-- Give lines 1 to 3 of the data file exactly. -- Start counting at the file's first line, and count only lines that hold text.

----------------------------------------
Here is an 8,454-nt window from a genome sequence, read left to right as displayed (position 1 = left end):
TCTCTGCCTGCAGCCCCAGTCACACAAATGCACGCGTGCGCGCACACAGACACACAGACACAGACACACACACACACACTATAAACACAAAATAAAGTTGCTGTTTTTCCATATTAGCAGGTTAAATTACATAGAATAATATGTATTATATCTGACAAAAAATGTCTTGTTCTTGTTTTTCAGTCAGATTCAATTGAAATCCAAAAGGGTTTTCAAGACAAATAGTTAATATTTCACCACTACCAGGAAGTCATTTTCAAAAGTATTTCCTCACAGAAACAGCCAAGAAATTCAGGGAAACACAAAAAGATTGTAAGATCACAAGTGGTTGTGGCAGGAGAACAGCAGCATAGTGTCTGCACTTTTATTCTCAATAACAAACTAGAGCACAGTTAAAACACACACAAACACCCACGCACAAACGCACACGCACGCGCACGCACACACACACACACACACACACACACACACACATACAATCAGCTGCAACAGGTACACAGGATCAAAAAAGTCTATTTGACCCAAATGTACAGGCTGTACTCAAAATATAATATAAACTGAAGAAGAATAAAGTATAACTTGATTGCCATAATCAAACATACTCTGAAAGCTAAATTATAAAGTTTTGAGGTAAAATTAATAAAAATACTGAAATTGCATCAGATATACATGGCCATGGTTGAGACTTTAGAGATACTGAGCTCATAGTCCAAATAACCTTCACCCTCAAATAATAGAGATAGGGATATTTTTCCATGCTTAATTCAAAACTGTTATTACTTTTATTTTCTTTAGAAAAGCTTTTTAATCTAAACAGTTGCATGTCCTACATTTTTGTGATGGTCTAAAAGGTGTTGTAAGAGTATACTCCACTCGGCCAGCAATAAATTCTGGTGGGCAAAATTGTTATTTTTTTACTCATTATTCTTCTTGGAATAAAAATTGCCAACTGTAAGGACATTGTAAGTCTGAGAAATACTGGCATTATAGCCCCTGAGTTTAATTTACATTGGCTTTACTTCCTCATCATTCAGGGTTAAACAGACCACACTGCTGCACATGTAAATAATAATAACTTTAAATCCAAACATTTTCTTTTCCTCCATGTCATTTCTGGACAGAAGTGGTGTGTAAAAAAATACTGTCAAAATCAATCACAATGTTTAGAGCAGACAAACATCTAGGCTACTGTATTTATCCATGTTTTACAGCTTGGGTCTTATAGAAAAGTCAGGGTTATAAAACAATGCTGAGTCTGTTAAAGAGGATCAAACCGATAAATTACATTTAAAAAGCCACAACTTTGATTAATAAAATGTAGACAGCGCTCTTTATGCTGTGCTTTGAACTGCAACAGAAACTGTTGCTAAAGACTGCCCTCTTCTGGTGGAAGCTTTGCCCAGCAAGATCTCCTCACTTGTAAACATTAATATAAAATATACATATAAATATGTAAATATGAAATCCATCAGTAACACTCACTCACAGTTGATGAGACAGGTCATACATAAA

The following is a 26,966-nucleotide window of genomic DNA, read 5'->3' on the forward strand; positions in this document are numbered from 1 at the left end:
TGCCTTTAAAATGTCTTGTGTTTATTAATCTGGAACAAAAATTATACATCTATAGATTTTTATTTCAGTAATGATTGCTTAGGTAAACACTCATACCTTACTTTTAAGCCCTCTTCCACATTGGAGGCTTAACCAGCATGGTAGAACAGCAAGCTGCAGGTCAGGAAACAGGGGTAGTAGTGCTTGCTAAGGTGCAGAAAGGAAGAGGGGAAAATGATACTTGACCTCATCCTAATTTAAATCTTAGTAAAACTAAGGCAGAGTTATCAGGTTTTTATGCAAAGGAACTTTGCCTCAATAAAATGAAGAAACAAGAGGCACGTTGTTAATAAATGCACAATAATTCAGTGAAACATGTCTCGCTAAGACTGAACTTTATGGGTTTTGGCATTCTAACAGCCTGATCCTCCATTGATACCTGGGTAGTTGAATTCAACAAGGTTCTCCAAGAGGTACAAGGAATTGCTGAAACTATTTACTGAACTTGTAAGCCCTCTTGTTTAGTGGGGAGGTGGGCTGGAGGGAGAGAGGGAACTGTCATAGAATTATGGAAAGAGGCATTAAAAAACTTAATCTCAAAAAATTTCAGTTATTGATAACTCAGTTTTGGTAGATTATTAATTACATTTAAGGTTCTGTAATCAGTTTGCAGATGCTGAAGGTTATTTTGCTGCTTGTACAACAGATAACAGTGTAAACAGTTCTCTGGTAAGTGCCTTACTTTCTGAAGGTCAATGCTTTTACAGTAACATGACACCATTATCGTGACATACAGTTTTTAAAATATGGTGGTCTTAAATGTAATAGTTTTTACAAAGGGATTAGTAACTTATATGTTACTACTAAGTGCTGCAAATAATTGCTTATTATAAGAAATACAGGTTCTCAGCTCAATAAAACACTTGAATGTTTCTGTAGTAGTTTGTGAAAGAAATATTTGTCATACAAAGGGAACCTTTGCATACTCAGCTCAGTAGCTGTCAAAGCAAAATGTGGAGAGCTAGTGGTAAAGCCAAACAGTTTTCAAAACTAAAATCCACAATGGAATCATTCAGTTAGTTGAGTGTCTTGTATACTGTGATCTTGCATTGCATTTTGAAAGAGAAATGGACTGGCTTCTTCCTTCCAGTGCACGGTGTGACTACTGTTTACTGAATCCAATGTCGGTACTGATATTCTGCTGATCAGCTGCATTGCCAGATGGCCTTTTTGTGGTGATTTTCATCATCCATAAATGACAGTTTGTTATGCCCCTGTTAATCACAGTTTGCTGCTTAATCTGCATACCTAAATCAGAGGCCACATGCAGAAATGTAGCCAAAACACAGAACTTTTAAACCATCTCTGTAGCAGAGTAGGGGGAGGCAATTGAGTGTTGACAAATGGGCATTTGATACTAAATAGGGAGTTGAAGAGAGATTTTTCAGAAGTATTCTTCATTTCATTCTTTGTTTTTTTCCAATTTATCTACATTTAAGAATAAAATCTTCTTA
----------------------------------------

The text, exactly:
Here is an 8,454-nt window from a genome sequence, read left to right as displayed (position 1 = left end):
TCTCTGCCTGCAGCCCCAGTCACACAAATGCACGCGTGCGCGCACACAGACACACAGACACAGACACACACACACACACTATAAACACAAAATAAAGTTGCTGTTTTTCCATATTAGCAGGTTAAATTACATAGAATAATATGTATTATATCTGACAAAAAATGTCTTGTTCTTGTTTTTCAGTCAGATTCAATTGAAATCCAAAAGGGTTTTCAAGACAAATAGTTAATATTTCACCACTACCAGGAAGTCATTTTCAAAAGTATTTCCTCACAGAAACAGCCAAGAAATTCAGGGAAACACAAAAAGATTGTAAGATCACAAGTGGTTGTGGCAGGAGAACAGCAGCATAGTGTCTGCACTTTTATTCTCAATAACAAACTAGAGCACAGTTAAAACACACACAAACACCCACGCACAAACGCACACGCACGCGCACGCACACACACACACACACACACACACACACACACATACAATCAGCTGCAACAGGTACACAGGATCAAAAAAGTCTATTTGACCCAAATGTACAGGCTGTACTCAAAATATAATATAAACTGAAGAAGAATAAAGTATAACTTGATTGCCATAATCAAACATACTCTGAAAGCTAAATTATAAAGTTTTGAGGTAAAATTAATAAAAATACTGAAATTGCATCAGATATACATGGCCATGGTTGAGACTTTAGAGATACTGAGCTCATAGTCCAAATAACCTTCACCCTCAAATAATAGAGATAGGGATATTTTTCCATGCTTAATTCAAAACTGTTATTACTTTTATTTTCTTTAGAAAAGCTTTTTAATCTAAACAGTTGCATGTCCTACATTTTTGTGATGGTCTAAAAGGTGTTGTAAGAGTATACTCCACTCGGCCAGCAATAAATTCTGGTGGGCAAAATTGTTATTTTTTTACTCATTATTCTTCTTGGAATAAAAATTGCCAACTGTAAGGACATTGTAAGTCTGAGAAATACTGGCATTATAGCCCCTGAGTTTAATTTACATTGGCTTTACTTCCTCATCATTCAGGGTTAAACAGACCACACTGCTGCACATGTAAATAATAATAACTTTAAATCCAAACATTTTCTTTTCCTCCATGTCATTTCTGGACAGAAGTGGTGTGTAAAAAAATACTGTCAAAATCAATCACAATGTTTAGAGCAGACAAACATCTAGGCTACTGTATTTATCCATGTTTTACAGCTTGGGTCTTATAGAAAAGTCAGGGTTATAAAACAATGCTGAGTCTGTTAAAGAGGATCAAACCGATAAATTACATTTAAAAAGCCACAACTTTGATTAATAAAATGTAGACAGCGCTCTTTATGCTGTGCTTTGAACTGCAACAGAAACTGTTGCTAAAGACTGCCCTCTTCTGGTGGAAGCTTTGCCCAGCAAGATCTCCTCACTTGTAAACATTAATATAAAATATACATATAAATATGTAAATATGAAATCCATCAGTAACACTCACTCACAGTTGATGAGACAGGTCATACATAAA

The following is a 26,966-nucleotide window of genomic DNA, read 5'->3' on the forward strand; positions in this document are numbered from 1 at the left end: